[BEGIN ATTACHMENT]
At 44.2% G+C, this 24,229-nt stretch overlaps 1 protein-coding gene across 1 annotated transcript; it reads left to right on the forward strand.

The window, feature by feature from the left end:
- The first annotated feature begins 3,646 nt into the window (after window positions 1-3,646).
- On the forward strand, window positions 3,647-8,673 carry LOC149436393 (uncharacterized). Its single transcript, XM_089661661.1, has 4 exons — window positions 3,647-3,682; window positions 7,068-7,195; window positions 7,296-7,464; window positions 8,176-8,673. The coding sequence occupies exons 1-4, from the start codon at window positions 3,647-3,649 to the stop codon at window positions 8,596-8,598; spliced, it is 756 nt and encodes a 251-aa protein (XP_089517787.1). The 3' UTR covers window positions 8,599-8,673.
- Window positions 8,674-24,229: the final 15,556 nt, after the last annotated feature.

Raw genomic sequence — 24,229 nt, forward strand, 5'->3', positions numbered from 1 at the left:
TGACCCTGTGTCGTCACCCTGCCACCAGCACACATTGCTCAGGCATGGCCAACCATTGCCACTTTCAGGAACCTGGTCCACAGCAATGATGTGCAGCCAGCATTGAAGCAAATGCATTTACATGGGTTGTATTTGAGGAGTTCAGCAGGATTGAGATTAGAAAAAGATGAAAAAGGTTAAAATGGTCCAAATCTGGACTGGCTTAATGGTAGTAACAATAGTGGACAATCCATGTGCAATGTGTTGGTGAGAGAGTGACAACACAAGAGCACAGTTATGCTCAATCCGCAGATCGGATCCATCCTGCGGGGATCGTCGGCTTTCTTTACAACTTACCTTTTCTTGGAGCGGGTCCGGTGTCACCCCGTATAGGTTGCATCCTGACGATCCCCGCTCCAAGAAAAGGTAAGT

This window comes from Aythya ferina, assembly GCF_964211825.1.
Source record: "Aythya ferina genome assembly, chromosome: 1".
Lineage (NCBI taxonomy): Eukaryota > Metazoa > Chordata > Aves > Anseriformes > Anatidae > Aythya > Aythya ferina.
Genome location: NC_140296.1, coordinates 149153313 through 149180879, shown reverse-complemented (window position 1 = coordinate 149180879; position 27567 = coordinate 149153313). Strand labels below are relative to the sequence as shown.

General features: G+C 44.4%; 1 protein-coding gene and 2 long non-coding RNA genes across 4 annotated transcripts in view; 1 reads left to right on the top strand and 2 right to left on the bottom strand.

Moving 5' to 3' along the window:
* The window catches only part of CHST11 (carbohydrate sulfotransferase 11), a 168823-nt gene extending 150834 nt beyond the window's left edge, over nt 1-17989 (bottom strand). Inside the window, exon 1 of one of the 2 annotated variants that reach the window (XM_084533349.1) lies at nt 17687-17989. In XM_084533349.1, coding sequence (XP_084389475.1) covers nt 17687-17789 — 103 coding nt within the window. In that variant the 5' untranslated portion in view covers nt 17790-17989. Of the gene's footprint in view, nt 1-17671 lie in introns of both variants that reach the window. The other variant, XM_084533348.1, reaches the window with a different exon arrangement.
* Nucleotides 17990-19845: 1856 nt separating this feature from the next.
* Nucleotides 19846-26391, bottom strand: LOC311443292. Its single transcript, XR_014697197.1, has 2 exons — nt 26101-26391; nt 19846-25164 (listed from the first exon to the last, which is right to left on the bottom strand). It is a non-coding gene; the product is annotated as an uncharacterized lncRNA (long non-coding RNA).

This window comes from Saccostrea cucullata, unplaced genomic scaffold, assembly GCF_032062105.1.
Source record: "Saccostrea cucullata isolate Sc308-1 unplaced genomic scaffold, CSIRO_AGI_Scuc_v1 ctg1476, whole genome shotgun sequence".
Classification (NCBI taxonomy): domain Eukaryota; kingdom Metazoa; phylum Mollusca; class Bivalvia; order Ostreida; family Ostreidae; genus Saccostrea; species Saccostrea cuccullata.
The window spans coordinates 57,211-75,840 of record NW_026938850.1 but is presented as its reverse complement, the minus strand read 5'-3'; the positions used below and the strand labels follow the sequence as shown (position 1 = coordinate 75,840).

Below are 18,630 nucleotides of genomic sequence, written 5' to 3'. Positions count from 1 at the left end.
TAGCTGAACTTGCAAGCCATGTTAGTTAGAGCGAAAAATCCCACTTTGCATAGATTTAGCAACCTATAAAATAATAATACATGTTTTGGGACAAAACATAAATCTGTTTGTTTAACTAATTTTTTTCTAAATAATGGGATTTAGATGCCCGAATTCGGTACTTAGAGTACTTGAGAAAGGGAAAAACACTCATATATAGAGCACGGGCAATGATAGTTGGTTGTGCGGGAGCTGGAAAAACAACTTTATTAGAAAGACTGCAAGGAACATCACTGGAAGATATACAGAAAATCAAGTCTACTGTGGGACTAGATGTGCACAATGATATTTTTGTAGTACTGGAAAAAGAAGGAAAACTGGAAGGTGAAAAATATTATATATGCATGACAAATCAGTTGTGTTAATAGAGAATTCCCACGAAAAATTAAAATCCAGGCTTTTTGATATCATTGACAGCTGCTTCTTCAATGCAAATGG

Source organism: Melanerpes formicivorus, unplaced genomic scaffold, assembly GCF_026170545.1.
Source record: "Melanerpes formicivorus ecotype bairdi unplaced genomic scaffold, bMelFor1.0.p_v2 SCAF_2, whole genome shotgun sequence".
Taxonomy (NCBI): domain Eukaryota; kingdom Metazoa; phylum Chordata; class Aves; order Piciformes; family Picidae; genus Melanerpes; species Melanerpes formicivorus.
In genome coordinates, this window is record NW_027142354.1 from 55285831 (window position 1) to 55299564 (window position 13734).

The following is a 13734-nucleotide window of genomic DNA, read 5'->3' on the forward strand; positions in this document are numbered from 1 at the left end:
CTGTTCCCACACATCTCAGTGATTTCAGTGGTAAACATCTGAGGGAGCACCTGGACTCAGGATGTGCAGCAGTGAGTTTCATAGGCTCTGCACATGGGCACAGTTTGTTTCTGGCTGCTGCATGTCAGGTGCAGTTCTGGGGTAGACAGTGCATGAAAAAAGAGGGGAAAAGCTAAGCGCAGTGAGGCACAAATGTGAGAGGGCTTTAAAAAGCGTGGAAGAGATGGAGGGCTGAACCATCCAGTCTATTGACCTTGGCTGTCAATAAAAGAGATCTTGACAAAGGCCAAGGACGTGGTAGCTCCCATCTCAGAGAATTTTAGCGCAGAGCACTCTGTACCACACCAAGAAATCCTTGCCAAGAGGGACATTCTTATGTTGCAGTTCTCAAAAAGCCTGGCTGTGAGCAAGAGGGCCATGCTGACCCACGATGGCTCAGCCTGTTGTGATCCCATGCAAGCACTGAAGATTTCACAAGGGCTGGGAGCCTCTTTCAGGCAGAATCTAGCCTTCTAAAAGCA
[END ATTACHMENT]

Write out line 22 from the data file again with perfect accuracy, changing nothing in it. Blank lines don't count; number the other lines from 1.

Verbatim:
TAGCTGAACTTGCAAGCCATGTTAGTTAGAGCGAAAAATCCCACTTTGCATAGATTTAGCAACCTATAAAATAATAATACATGTTTTGGGACAAAACATAAATCTGTTTGTTTAACTAATTTTTTTCTAAATAATGGGATTTAGATGCCCGAATTCGGTACTTAGAGTACTTGAGAAAGGGAAAAACACTCATATATAGAGCACGGGCAATGATAGTTGGTTGTGCGGGAGCTGGAAAAACAACTTTATTAGAAAGACTGCAAGGAACATCACTGGAAGATATACAGAAAATCAAGTCTACTGTGGGACTAGATGTGCACAATGATATTTTTGTAGTACTGGAAAAAGAAGGAAAACTGGAAGGTGAAAAATATTATATATGCATGACAAATCAGTTGTGTTAATAGAGAATTCCCACGAAAAATTAAAATCCAGGCTTTTTGATATCATTGACAGCTGCTTCTTCAATGCAAATGG